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ABSTRACT: Casticin, a polymethoxyflavone, is reported to have anticancer activities. The aim of the present study was to examine the molecular mechanisms by which casticin induces apoptosis in ovarian cancer cells. The human ovarian cancer cell lines SKOV3 and A2780 were cultured in vitro. Various molecular techniques, including histone/DNA enzyme-linked immunosorbent assay (ELISA), reverse transcription polymerase chain reaction (RT-PCR), western blot analysis and gene transfection, were used to assess the expression of FOXO3a and forkhead box protein M1 (FoxM1) in casticin-treated ovarian cancer cell lines. Casticin-induced apoptotic cell death was accompanied by the activation of transcription factor FOXO3a, with a concomitant decrease in the expression levels of FoxM1 and its downstream target factors, namely survivin and polo-like kinase 1 (PLK1), and an increase in p27(KIP1). A small inhibitory RNA (siRNA) knockout of FoxM1 potentiated casticin-induced apoptosis in ovarian cancer cells. Silencing FOXO3a expression using siRNA increased FoxM1 expression levels and clearly attenuated the induction of apoptosis by casticin treatment. These results show that casticin-induced apoptosis in ovarian cancer may be caused by the activation of FOXO3a, leading to FoxM1 inhibition.Oncology letters 05/2013; 5(5):1605-1610. · 0.24 Impact Factor
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ABSTRACT: The poor prognosis of Ewing's sarcoma (EWS), together with its high lethal recurrence rate and the side‑effects of current treatments, call for novel targeted therapies with greater curative effectiveness and substantially reduced side‑effects. The oncogenic chimeric protein EWS/FLI1 is the key malignancy driver in most EWSs, regulating numerous target genes, many of which influence cell cycle progression. It has often been argued that targeting proteins regulated directly or indirectly by EWS/FLI1 may provide improved therapeutic options for EWS. In this context, our study examined FoxM1, a key cell cycle regulating transcription factor, reported to be expressed in EWS and influenced by EWS/FLI1. Thiostrepton, a naturally occurring small molecule, has been shown to selectively inhibit FoxM1 expression in cancer cells. We demonstrate that in EWS, in addition to inhibiting FoxM1 expression, thiostrepton downregulates the expression of EWS/FLI1, both at the mRNA and protein levels, leading to cell cycle arrest and, ultimately, to apoptotic cell death. We also show that thiostrepton treatment reduces the tumorigenicity of EWS cells, significantly delaying the growth of nude mouse xenograft tumors. Results from this study demonstrate a novel action of thiostrepton as inhibitor of the expression of the EWS/FLI1 oncoprotein in vitro and in vivo, and that it shows greater efficacy against EWS than against other tumor types, as it is active on EWS cells and tumors at concentrations lower than those reported to have effective inhibitory activity on tumor cells derived from other cancers. Owing to the dual action of this small molecule, our findings suggest that thiostrepton may be particularly effective as a novel agent for the treatment of EWS patients.International Journal of Oncology 09/2013; 43(3):803-12. · 2.66 Impact Factor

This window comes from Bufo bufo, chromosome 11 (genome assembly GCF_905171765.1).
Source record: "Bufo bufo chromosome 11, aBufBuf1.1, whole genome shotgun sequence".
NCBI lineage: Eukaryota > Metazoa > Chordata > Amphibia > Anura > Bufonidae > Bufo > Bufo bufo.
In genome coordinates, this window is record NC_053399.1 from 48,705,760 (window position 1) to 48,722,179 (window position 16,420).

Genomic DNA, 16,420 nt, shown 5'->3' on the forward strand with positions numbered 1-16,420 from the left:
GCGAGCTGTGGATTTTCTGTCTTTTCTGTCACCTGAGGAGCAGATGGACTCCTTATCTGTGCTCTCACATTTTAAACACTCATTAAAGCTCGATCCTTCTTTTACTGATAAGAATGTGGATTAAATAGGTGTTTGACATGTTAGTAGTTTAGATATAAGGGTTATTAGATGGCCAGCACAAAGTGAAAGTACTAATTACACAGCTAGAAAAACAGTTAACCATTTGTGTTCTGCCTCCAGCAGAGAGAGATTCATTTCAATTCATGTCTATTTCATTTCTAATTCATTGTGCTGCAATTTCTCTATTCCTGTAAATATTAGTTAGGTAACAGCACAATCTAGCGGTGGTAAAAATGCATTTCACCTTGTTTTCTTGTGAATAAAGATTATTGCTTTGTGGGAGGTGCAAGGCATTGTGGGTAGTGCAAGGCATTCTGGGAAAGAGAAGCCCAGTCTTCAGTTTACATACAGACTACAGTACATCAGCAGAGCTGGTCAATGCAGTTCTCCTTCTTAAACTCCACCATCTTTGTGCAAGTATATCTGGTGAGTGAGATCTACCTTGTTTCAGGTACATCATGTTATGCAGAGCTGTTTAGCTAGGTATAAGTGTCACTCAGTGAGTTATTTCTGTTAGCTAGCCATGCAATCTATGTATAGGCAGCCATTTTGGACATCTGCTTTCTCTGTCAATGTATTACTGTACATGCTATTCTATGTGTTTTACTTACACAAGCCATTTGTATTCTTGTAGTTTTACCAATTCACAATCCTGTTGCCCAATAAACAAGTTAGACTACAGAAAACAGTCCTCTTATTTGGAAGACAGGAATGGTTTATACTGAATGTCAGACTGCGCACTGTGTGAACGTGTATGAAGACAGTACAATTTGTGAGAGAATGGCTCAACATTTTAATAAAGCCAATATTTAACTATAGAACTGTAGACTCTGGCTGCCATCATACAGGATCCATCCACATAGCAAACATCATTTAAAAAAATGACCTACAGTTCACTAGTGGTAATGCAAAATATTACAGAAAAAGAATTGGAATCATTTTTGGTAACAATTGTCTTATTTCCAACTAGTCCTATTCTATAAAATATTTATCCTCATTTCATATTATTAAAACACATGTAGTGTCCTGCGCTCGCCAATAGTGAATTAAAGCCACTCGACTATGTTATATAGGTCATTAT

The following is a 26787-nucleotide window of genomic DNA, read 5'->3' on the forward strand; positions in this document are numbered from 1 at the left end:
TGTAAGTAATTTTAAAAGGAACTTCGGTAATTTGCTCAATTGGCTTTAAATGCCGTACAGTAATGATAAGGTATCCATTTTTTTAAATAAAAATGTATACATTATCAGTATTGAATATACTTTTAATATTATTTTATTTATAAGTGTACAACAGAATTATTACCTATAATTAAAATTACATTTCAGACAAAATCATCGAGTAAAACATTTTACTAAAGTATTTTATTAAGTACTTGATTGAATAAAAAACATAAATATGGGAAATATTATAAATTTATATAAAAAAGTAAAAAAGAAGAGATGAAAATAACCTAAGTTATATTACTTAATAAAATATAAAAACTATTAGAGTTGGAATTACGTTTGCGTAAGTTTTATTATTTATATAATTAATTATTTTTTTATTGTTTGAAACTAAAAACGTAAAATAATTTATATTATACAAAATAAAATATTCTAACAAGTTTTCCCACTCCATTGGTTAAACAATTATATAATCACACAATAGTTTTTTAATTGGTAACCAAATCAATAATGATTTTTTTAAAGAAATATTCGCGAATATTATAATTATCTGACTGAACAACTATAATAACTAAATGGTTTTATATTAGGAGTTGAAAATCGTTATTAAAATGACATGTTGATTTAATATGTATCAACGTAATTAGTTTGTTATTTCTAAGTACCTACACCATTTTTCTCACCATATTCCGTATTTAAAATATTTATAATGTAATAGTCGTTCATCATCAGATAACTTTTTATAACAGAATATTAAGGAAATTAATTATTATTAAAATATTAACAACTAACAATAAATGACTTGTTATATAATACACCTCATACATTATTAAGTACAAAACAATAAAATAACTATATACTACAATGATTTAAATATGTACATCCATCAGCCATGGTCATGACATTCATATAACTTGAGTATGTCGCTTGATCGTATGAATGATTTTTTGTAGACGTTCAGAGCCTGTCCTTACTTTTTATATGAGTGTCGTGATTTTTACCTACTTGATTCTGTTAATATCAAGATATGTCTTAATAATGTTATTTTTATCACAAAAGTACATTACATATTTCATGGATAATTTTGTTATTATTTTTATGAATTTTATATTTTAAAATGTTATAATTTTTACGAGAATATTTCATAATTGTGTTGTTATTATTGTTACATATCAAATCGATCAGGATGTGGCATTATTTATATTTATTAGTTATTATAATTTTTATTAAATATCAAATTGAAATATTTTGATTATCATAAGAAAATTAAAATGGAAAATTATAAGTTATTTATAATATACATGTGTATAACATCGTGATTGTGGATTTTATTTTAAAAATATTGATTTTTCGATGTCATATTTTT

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ABSTRACT: Forkhead box transcription factor 1 (FOXM1) has been reported to overexpress and correlate with pathogenesis in a variety of human malignancies. However, little research has been done to investigate its clinical significance in gastric cancer. We examined the expression of FOXM1 in 103 postoperational gastric cancer tissues and 5 gastric cell lines by immunohistochemistry and western blot analysis respectively. Data on clinic-pathological features and relevant prognostic factors in these patients were then analyzed. Moreover, the association of FOXM1 expression and chemosensitivity to docetaxel in gastric cancer cells was further explored. Our study demonstrated that the level of FOXM1 expression was significantly higher in gastric cancer than in para-cancer tissues (P < 0.001) and normal gastric cell lines (P = 0.026). No significant association was found between FOXM1 expression and any clinical pathological features (P > 0.1). FOXM1 amplification was identified as an independent prognostic factor in gastric cancer (P = 0.001), and its affection is more significant in patients with tumor size larger than 5 cm (P = 0.004), pT3-4 (P = 0.003) or pIII-IV (P = 0.001). Additionally, shown to mediate docetaxel resistance in gastric cancers by our research, FOXM1 was revealed to alter microtubule dynamics in response to the treatment of docetaxel, and the drug resistance could be reversed with FOXM1 inhibitor thiostrepton treatment. FOXM1 can be a useful marker for predicting patients' prognosis and monitoring docetaxel response, and might be a new therapeutic target in docetaxel resistant gastric cancer.Journal of Translational Medicine 09/2013; 11(1):204. · 3.46 Impact Factor